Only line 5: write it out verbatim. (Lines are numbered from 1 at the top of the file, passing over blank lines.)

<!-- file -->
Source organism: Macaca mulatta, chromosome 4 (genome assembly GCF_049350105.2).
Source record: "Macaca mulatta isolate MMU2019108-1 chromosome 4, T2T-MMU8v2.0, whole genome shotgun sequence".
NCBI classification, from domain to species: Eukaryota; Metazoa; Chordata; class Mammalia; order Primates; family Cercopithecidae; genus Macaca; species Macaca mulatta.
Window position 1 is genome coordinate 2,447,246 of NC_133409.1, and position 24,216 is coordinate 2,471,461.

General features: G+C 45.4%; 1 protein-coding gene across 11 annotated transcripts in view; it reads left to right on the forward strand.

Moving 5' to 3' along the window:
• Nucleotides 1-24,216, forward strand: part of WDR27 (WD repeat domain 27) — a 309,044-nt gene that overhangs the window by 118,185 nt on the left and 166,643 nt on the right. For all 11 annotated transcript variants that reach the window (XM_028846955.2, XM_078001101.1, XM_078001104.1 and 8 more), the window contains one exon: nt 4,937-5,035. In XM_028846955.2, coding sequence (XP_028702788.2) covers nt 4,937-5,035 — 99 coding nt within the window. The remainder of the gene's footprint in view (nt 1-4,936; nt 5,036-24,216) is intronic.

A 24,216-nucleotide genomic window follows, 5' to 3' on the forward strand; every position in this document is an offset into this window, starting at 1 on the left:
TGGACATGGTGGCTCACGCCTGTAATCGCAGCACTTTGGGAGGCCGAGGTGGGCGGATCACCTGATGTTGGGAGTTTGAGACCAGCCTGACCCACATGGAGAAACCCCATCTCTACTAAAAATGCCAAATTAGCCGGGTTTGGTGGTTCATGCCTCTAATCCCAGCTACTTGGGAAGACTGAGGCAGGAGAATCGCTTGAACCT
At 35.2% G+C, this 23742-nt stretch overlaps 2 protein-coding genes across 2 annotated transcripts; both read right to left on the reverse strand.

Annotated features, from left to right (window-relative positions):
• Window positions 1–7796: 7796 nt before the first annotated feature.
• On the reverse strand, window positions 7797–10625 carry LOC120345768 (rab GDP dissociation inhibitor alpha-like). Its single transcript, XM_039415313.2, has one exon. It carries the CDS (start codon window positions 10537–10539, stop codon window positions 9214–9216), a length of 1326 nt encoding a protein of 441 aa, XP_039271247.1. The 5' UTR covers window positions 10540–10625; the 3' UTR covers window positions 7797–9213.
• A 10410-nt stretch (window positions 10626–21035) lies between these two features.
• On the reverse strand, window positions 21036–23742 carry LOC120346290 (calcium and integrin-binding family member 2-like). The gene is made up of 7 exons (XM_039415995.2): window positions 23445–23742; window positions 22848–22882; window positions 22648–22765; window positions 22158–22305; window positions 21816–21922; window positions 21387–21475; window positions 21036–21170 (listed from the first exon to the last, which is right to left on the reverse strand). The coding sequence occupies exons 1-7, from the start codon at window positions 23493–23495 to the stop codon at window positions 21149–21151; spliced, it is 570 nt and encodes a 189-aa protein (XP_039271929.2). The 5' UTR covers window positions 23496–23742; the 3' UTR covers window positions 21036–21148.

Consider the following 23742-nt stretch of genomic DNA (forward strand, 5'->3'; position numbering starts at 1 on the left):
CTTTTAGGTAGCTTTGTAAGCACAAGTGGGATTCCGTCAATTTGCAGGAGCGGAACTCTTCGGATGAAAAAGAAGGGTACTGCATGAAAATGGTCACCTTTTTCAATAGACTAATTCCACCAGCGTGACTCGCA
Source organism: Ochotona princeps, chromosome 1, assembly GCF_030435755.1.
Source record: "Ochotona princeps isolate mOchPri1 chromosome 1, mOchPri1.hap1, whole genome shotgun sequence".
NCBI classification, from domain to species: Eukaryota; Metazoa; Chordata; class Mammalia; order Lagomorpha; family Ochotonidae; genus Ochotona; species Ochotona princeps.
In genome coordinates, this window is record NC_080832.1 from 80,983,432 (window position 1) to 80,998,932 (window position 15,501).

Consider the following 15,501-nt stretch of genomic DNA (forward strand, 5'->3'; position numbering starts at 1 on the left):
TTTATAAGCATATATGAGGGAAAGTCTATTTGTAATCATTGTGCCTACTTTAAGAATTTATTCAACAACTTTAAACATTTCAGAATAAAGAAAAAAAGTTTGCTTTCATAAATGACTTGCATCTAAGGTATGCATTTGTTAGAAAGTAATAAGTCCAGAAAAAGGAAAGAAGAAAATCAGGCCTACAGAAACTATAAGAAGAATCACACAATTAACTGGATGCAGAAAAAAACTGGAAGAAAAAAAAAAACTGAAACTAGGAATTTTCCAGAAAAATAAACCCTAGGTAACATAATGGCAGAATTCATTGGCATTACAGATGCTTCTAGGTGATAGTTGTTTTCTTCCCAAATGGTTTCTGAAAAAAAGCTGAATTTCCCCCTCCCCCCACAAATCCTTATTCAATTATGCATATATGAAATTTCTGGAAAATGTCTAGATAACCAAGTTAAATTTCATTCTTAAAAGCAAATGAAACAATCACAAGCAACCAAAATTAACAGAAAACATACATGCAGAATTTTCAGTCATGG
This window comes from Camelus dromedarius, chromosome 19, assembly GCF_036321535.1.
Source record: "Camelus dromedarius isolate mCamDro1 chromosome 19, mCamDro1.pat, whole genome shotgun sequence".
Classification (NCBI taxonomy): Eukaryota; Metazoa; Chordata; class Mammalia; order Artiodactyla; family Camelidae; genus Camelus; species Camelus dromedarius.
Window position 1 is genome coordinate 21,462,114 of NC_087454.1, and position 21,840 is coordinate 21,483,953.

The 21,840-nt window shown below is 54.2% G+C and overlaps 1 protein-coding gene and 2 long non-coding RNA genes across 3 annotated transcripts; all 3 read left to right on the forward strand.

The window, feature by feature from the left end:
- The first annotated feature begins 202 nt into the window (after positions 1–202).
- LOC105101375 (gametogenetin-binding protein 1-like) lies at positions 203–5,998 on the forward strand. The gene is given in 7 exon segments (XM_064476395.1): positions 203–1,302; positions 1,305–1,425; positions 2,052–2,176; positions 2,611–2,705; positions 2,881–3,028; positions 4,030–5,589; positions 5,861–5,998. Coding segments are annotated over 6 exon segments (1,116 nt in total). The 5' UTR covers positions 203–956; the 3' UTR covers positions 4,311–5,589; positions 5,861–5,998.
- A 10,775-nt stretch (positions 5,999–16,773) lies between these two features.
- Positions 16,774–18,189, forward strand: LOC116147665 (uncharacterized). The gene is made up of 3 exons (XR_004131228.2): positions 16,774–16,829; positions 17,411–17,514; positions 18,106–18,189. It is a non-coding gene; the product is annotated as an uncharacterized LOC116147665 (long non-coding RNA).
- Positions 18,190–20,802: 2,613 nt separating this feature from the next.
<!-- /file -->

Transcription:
General features: G+C 45.4%; 1 protein-coding gene across 11 annotated transcripts in view; it reads left to right on the forward strand.